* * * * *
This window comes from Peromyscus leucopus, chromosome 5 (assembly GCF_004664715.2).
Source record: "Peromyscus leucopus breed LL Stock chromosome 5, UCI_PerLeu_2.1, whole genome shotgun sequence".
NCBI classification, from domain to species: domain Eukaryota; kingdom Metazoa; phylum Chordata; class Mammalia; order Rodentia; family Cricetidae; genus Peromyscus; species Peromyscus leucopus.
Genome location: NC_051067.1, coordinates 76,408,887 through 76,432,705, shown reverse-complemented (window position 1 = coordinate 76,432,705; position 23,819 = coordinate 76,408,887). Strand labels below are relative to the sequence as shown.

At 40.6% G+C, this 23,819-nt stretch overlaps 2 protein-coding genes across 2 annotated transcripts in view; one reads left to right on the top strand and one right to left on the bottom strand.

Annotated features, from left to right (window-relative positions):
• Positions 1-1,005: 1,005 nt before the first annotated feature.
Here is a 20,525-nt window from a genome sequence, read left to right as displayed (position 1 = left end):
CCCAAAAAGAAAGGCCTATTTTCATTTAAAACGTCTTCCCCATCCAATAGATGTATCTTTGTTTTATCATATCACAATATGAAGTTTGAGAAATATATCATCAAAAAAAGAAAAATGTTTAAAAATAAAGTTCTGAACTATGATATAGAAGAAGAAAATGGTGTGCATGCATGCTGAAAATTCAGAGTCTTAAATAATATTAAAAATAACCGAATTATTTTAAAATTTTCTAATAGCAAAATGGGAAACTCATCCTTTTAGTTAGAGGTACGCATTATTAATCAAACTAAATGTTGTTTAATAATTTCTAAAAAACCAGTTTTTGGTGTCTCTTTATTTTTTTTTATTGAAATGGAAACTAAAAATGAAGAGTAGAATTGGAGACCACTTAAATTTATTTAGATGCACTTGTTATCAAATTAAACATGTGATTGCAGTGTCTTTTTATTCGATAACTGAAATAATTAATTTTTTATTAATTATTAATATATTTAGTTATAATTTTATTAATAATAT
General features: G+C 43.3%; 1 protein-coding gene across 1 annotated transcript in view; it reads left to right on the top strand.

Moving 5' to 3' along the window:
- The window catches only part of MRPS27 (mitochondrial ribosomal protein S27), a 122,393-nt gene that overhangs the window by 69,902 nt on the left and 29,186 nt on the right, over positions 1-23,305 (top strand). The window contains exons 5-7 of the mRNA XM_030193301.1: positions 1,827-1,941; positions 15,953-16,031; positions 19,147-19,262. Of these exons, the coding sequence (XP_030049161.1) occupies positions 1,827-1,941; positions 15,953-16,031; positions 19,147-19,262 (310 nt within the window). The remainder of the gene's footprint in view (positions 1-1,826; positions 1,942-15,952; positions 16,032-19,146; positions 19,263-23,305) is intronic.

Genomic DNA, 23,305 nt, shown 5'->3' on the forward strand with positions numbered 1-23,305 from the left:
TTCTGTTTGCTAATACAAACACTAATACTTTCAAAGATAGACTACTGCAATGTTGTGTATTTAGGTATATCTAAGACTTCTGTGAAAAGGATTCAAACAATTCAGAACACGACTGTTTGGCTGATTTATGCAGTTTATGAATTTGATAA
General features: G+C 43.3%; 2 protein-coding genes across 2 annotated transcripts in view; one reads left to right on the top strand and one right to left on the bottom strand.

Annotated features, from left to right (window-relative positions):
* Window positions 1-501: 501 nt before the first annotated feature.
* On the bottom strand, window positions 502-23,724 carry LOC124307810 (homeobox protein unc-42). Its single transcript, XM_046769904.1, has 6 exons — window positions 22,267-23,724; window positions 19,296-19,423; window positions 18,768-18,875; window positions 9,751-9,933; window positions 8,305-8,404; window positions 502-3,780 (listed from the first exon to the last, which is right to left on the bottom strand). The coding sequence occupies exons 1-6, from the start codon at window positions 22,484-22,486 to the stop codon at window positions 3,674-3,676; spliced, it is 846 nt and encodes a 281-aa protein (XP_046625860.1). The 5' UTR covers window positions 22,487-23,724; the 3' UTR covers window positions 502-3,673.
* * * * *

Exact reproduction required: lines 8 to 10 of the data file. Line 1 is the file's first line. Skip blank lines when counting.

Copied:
Here is a 20,525-nt window from a genome sequence, read left to right as displayed (position 1 = left end):
CCCAAAAAGAAAGGCCTATTTTCATTTAAAACGTCTTCCCCATCCAATAGATGTATCTTTGTTTTATCATATCACAATATGAAGTTTGAGAAATATATCATCAAAAAAAGAAAAATGTTTAAAAATAAAGTTCTGAACTATGATATAGAAGAAGAAAATGGTGTGCATGCATGCTGAAAATTCAGAGTCTTAAATAATATTAAAAATAACCGAATTATTTTAAAATTTTCTAATAGCAAAATGGGAAACTCATCCTTTTAGTTAGAGGTACGCATTATTAATCAAACTAAATGTTGTTTAATAATTTCTAAAAAACCAGTTTTTGGTGTCTCTTTATTTTTTTTTATTGAAATGGAAACTAAAAATGAAGAGTAGAATTGGAGACCACTTAAATTTATTTAGATGCACTTGTTATCAAATTAAACATGTGATTGCAGTGTCTTTTTATTCGATAACTGAAATAATTAATTTTTTATTAATTATTAATATATTTAGTTATAATTTTATTAATAATAT
General features: G+C 43.3%; 1 protein-coding gene across 1 annotated transcript in view; it reads left to right on the top strand.